Editorials

Traffic camera enforcement warrants detailed inquiry

State Sen. Tom Davis' long list of issues to consider when it comes to using cameras to enforce traffic laws graphically illustrates why no one should be quick to jump on this idea and why it bears much more scrutiny than has been offered to date.

His list of subjects for a legislative study committee includes:

  • A private company's involvement in enforcing traffic laws.
  • Paying a private company based on the number of traffic tickets issued.
  • The implications of a private company paying a state or local government for law enforcement personnel to operate the company's equipment.
  • Whether a state agency or local law enforcement should operate the systems.
  • The accuracy of current camera systems.
  • Whether an officer's review of a photo is sufficient information for determining whether a violation has occurred.
  • Whether officer safety is improved with use of the cameras.
  • Whether the cameras decrease the number of speeding violations.
  • Where and how traffic enforcement camera systems should be used.
  • The legality of mailing citations to alleged violators.
  • If cameras are used, how should the money raised be spent.
  • In all, Davis poses about 20 questions in an amendment to a Senate bill that attempts to stop the cameras' use.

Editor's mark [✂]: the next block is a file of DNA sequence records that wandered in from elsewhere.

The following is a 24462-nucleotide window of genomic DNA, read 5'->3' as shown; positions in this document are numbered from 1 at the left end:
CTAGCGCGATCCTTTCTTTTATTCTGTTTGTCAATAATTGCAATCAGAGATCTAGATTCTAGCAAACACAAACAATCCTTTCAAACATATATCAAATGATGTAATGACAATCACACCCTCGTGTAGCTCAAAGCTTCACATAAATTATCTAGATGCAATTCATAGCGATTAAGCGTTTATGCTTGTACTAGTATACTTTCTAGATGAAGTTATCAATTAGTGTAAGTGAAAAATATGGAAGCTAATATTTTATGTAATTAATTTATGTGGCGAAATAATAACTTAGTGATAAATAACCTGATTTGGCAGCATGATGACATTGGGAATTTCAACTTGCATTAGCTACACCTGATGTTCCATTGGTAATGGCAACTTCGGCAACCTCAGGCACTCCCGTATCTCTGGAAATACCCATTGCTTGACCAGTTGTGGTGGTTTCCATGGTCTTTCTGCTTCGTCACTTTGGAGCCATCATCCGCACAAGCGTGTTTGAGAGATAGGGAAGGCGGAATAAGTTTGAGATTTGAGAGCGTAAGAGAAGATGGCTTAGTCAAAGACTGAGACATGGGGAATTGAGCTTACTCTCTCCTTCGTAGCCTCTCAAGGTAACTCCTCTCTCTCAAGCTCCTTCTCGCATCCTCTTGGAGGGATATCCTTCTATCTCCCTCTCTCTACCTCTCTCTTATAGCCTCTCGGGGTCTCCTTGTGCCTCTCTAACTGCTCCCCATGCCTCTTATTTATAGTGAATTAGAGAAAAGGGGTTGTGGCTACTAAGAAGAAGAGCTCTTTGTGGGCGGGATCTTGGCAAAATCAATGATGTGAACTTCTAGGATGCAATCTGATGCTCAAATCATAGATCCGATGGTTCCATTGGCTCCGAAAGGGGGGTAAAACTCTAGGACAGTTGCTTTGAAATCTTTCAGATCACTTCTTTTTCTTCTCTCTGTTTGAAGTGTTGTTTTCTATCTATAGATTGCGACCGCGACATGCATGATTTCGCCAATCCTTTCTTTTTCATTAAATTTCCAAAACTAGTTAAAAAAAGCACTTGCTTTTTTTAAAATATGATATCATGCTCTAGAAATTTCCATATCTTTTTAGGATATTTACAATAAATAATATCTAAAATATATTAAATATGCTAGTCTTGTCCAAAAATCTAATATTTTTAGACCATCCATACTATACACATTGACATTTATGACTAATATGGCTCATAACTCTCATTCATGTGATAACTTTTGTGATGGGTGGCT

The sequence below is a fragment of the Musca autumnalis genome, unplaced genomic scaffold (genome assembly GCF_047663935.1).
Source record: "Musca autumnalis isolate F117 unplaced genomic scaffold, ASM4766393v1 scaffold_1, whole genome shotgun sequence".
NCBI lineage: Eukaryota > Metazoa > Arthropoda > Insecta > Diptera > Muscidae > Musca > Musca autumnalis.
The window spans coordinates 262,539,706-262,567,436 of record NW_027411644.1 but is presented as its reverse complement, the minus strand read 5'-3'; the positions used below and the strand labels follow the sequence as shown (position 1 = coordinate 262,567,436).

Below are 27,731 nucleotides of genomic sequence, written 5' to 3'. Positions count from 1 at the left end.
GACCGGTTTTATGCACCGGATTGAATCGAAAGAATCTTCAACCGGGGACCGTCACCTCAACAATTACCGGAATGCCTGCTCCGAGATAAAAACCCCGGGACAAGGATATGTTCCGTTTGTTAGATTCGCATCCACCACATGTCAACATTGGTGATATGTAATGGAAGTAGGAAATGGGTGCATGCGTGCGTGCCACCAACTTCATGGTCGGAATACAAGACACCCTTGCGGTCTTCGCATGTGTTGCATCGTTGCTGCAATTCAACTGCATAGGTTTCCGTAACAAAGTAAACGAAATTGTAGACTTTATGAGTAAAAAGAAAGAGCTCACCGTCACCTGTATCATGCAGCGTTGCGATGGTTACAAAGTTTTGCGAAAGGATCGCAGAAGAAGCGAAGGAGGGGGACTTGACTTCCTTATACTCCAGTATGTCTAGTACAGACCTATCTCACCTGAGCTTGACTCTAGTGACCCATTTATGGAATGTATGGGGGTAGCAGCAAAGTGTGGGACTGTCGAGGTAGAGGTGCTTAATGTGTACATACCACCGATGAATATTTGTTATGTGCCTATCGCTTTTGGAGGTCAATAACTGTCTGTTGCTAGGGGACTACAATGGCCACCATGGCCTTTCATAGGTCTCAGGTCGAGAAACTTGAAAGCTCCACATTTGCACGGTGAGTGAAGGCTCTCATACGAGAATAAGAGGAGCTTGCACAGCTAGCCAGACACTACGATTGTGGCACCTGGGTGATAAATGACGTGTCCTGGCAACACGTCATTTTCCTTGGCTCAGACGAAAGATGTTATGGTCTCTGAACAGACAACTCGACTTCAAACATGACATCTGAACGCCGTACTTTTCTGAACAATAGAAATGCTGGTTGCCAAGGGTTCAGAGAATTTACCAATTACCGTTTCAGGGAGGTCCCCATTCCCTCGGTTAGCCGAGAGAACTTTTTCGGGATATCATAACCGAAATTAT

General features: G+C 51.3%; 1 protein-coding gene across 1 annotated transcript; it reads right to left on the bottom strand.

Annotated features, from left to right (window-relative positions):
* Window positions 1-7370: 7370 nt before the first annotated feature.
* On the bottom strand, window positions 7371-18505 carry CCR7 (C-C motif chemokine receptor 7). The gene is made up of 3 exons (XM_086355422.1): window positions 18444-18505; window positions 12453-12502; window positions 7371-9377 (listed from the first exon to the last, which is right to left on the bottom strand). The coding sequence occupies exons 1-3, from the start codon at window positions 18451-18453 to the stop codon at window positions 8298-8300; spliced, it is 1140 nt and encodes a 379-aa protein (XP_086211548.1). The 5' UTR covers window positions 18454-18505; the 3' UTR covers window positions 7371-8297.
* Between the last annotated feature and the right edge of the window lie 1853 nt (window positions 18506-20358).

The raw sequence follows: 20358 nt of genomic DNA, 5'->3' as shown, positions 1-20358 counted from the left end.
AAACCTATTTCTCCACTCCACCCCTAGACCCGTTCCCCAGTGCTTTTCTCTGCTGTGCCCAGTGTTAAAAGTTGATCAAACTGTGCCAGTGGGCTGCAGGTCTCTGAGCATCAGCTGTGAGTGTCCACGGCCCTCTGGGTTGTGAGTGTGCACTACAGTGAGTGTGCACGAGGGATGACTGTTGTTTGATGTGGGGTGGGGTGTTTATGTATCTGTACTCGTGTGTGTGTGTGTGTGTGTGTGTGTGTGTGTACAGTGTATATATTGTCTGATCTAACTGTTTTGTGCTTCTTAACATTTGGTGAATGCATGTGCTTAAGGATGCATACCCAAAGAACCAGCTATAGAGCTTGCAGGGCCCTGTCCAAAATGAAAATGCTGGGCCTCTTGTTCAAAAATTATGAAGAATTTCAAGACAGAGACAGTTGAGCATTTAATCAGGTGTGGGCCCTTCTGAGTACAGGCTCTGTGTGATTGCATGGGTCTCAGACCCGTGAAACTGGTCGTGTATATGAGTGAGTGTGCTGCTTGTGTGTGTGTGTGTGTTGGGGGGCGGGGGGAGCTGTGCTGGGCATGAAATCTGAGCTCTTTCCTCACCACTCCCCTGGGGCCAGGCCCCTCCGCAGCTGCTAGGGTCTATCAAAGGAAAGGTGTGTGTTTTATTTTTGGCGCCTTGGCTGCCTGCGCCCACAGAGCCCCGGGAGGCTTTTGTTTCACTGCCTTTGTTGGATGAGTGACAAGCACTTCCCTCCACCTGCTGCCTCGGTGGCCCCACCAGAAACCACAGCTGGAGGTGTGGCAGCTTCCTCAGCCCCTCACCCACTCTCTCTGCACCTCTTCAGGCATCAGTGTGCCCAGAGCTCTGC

He's also right that until these very substantive questions are answered, use of the cameras to enforce speeding on Interstate 95 should stop.

    If subsequent study determines that it's a good idea and state law governing their use is on the books, then enforcement with cameras could begin again.

    We note again a Beaufort County lawmaker's interest in what is right now a Jasper County issue, given Ridgeland's sole use of the cameras. And we note again that the principals in iTraffic, the private company working with Ridgeland, live in Beaufort County.

    Davis says his goal is for the legislature to assess the pros and cons of the systems in an objective way and revisit it -- if warranted -- when the legislature convenes next year.

    "The bottom line for me," Davis writes, "is that whenever we are confronted with a new technology that increases the power of government, we must proceed carefully and not authorize the increase until we fully understand the consequences. Americans have, always have had and always should have a strong aversion to increasing government power; that strong bias toward individual liberty is a uniquely American trait, and one that must be respected by legislators."

    State Rep. Shannon Erickson says her bill, co-sponsored by Reps. Bill Herbkersman and Andy Patrick, to allow use of the cameras also is aimed at prompting such a discussion, but she wants to see it happen in the committee process and get done this legislative session.

    Detailed discussion and testimony might result from committee work, but it's just as likely that it won't happen. We don't need anecdotal testimony from either supporters or opponents.

    We're more likely to see substantive information come from a study committee given months, rather than weeks, to look at the issues Davis raises.

    Erickson's worry that study committee reports often get put in a drawer and ignored is something she and her fellow lawmakers can control.

    Those who support the cameras' use should welcome the scrutiny and the opportunity to make their case.

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